4 – Severe dyskinesia
(Maximal amplitude and present during most of the exam)

Item 8 rates the global severity of abnormal movements

Item 9 measures incapacitation and item 10 measures awareness

Items 11 and 12 rate dental status

Tips for performing an AIMS Assessment:


  • Always observe the patient. The exam starts from the moment the examiner lays eyes on the patient and must start observing their movements immediately.
  • Abnormal movements can fluctuate and can change in amplitude when stressors are introduced. It is important to observe the patient at all times during the exam in order to get a wholistic picture of their symptoms.
  • Ask the patient to remove their shoes and socks and anything in their mouth. This will be able to help clearly identify movements.
  • Seat the patient in a firm chair with no arms. Have them rest their arms in front of their body.


Mouth observation: Observe the tongue at rest and identify any changes in tongue movement

  • Have the patient open their mouth for 15 seconds, close, and then repeat for a total of 2 times.
  • Have the patient protrude their tongue for 15 seconds, stop, and repeat for a total of 2 times.

Finger tapping: Observe the face and legs

  • Have patient tap each finger rapidly to their thumb for 15 seconds per hand.
  • While looking at finger movements, it is also important to observe facial, leg, and other body movements.

Nonphysical activation maneuver

  • Have patient do a mental task (recite the names of months backwards, count backward from 100, etc.) and observe any movements.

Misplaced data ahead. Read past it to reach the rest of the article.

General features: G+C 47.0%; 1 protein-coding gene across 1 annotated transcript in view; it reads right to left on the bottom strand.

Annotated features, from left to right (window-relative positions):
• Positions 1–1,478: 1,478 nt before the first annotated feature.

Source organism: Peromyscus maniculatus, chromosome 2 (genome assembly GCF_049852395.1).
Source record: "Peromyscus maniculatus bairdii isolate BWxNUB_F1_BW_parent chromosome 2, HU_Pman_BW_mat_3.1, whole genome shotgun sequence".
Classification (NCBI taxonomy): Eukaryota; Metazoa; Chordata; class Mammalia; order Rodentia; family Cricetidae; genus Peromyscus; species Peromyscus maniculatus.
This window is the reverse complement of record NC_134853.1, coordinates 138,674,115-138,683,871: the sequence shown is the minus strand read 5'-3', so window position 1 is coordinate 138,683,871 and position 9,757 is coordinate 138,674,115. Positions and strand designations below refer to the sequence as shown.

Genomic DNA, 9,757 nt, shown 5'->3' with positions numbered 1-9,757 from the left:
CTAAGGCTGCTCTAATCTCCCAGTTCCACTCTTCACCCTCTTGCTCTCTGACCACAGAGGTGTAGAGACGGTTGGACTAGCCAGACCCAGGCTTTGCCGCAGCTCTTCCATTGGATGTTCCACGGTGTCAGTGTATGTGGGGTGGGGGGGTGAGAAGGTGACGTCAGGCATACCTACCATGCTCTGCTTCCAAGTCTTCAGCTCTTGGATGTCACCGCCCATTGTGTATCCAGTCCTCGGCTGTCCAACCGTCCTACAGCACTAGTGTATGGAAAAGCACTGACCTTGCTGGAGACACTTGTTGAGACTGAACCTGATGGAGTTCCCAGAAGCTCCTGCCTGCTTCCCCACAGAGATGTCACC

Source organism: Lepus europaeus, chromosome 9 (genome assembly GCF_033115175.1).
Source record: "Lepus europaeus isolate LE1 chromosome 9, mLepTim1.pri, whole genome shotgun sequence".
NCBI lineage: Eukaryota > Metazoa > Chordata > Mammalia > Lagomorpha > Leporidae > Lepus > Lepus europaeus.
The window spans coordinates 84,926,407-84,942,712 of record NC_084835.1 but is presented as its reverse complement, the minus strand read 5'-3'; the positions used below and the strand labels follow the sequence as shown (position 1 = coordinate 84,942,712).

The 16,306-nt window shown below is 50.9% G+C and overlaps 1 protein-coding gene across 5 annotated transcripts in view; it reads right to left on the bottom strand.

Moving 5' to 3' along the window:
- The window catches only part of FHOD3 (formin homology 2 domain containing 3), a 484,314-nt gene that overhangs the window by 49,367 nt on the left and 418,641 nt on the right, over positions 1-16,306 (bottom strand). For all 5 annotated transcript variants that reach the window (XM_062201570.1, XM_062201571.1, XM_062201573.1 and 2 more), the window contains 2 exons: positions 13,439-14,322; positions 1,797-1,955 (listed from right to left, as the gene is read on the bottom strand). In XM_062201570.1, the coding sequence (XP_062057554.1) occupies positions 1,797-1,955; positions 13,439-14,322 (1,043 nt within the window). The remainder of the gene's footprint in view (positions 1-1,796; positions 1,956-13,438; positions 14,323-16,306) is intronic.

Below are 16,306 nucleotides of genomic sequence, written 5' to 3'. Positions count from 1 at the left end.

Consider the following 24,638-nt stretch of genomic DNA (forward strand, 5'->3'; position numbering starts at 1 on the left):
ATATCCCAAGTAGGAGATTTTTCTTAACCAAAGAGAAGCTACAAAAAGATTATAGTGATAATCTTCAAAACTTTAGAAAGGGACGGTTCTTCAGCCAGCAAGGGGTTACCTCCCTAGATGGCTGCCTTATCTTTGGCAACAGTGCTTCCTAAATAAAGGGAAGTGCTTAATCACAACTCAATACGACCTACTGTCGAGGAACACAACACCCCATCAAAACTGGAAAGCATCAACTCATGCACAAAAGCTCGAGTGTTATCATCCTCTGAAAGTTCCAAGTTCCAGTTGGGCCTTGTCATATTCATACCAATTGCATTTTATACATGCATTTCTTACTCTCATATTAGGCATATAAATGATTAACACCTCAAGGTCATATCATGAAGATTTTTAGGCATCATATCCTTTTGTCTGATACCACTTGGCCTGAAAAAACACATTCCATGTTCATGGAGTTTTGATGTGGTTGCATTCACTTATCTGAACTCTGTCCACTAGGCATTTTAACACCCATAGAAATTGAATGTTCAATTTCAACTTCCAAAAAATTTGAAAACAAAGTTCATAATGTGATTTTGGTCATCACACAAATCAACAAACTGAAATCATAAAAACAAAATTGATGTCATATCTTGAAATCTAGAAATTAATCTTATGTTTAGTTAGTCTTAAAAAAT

Arm elevation: Observe the trunk, legs, and mouth

  • Have patient hold arms out flat, palms down for multiple seconds and observe any movements.


  • Even those with already diagnosed tardive dyskinesia should receive AIMS exams at a minimum of every 6 months for high-risk patients and 12 months for stable patients. This is necessary to measure the progression of TD over time.


  • Most patients are aware of their abnormal movements and can communicate onset, characterization and severity to their healthcare provider.
  • Patients may not recognize some involuntary movements they are experiencing to self report, physical examination should be achieved on all patients suspected of developing tardive dyskinesia or other
    DIMDs (i.e. AIMS)

Differentiating Drug-Induced Movement Disorders

When did onset of movements occur?What does it look likeHow might it change?
Acute Movement DisordersAcute: hours to monthsAkathisia (ex. restlessness), dystonia (ex. muscle contractions), parkinsonism (ex. tremors)May resolve after discontinuation of antipsychotics
Tardive DyskinesiaDelayed: months to yearsStereotypic (ex. repetitive, purposeless), athetoid (ex. slow, writhing), choreiform (repetitive, jerky) movementsSymptoms may be masked or revealed by changes in antipsychotic medication regimen

Impacts of TD on Patients’ Wellness and Self-Esteem

Tardive dyskinesia often causes people to become embarrassed about their abnormal movements. Among a sample of 204 patients with tardive dyskinesia, 76% of them were noted to be embarrassed by or self-conscious about their involuntary movements.